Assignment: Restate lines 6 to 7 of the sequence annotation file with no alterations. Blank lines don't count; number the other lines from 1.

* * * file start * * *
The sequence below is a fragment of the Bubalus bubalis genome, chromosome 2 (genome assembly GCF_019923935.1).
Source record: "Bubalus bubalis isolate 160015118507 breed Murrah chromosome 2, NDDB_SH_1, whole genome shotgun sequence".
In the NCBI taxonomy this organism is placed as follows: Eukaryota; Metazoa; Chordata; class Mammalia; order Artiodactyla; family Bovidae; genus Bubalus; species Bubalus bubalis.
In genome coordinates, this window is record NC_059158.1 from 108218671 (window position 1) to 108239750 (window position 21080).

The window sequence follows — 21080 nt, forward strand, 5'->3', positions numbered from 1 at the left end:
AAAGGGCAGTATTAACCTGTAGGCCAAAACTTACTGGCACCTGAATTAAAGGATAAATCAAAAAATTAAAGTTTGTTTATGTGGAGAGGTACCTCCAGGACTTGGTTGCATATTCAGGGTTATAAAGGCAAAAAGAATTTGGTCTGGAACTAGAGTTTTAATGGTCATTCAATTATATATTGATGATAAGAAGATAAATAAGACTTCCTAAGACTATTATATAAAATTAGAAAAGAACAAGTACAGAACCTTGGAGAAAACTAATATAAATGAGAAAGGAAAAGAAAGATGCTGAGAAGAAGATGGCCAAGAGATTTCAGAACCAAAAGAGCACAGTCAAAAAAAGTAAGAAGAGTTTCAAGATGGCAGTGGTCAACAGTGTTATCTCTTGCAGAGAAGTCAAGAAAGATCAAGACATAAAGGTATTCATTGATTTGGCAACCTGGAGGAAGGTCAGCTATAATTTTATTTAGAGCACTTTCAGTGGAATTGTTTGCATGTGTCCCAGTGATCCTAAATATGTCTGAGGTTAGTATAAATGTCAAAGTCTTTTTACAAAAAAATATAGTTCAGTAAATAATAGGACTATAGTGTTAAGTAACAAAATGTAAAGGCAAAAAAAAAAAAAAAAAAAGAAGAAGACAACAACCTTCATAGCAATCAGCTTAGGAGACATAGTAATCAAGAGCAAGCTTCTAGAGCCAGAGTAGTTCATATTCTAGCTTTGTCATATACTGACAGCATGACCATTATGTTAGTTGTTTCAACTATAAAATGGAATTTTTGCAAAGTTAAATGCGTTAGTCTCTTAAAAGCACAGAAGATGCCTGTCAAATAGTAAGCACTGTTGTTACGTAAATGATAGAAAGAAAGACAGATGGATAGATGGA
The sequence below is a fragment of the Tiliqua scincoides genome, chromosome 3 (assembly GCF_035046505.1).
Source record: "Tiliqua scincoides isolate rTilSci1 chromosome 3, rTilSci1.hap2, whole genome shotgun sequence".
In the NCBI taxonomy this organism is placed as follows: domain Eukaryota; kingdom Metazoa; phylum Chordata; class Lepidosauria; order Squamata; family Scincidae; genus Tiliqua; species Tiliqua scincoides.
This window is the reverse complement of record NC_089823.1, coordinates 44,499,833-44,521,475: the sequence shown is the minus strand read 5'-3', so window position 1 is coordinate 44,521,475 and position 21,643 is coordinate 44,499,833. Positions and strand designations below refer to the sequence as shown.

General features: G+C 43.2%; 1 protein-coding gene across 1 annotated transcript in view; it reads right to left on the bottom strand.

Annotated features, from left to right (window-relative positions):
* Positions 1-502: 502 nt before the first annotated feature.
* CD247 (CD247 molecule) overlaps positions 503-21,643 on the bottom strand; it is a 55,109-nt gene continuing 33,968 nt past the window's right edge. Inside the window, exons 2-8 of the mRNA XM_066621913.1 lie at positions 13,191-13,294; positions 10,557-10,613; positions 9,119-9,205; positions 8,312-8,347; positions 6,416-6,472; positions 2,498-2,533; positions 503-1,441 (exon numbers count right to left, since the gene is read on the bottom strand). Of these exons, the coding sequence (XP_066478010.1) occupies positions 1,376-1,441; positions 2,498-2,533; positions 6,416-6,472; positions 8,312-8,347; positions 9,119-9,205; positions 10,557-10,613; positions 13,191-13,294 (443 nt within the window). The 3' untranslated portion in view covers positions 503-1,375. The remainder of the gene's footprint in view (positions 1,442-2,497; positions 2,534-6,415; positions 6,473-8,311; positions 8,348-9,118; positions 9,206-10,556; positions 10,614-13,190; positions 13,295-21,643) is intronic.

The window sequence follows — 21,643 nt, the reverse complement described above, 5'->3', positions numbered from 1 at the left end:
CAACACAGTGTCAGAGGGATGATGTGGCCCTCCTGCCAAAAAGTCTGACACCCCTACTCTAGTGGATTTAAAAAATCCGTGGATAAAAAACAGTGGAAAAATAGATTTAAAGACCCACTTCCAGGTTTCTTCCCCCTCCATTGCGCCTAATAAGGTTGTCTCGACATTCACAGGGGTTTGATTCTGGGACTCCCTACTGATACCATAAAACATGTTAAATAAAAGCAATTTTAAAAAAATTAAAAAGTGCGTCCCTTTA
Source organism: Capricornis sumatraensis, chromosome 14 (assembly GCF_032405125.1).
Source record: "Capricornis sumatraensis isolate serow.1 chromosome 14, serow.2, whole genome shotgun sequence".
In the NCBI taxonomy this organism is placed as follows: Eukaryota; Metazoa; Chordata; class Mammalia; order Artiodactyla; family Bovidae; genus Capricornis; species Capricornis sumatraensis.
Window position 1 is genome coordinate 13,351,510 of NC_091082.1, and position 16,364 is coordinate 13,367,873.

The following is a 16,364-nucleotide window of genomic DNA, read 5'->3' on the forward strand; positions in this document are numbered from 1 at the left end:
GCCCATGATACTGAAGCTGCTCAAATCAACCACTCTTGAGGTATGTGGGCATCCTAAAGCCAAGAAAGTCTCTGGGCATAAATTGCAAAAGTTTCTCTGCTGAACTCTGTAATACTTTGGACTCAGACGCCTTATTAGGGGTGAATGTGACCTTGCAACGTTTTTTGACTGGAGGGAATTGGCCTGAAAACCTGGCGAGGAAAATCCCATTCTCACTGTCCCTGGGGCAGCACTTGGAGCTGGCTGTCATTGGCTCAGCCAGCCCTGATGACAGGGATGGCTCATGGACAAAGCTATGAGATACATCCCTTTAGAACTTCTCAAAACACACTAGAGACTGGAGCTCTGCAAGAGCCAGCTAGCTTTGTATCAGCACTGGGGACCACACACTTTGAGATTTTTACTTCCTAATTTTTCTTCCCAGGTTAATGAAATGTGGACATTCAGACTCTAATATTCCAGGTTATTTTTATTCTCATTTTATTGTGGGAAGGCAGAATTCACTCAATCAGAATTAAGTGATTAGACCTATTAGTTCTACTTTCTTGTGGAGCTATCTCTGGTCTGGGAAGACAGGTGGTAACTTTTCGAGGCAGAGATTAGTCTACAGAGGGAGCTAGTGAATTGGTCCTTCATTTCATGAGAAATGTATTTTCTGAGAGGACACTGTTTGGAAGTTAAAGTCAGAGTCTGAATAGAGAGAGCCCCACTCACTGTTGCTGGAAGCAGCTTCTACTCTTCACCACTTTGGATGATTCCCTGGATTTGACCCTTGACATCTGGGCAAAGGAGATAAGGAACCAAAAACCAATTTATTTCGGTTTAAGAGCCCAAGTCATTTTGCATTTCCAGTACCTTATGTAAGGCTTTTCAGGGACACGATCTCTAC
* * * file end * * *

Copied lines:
AAAGGGCAGTATTAACCTGTAGGCCAAAACTTACTGGCACCTGAATTAAAGGATAAATCAAAAAATTAAAGTTTGTTTATGTGGAGAGGTACCTCCAGGACTTGGTTGCATATTCAGGGTTATAAAGGCAAAAAGAATTTGGTCTGGAACTAGAGTTTTAATGGTCATTCAATTATATATTGATGATAAGAAGATAAATAAGACTTCCTAAGACTATTATATAAAATTAGAAAAGAACAAGTACAGAACCTTGGAGAAAACTAATATAAATGAGAAAGGAAAAGAAAGATGCTGAGAAGAAGATGGCCAAGAGATTTCAGAACCAAAAGAGCACAGTCAAAAAAAGTAAGAAGAGTTTCAAGATGGCAGTGGTCAACAGTGTTATCTCTTGCAGAGAAGTCAAGAAAGATCAAGACATAAAGGTATTCATTGATTTGGCAACCTGGAGGAAGGTCAGCTATAATTTTATTTAGAGCACTTTCAGTGGAATTGTTTGCATGTGTCCCAGTGATCCTAAATATGTCTGAGGTTAGTATAAATGTCAAAGTCTTTTTACAAAAAAATATAGTTCAGTAAATAATAGGACTATAGTGTTAAGTAACAAAATGTAAAGGCAAAAAAAAAAAAAAAAAAAGAAGAAGACAACAACCTTCATAGCAATCAGCTTAGGAGACATAGTAATCAAGAGCAAGCTTCTAGAGCCAGAGTAGTTCATATTCTAGCTTTGTCATATACTGACAGCATGACCATTATGTTAGTTGTTTCAACTATAAAATGGAATTTTTGCAAAGTTAAATGCGTTAGTCTCTTAAAAGCACAGAAGATGCCTGTCAAATAGTAAGCACTGTTGTTACGTAAATGATAGAAAGAAAGACAGATGGATAGATGGA
The sequence below is a fragment of the Tiliqua scincoides genome, chromosome 3 (assembly GCF_035046505.1).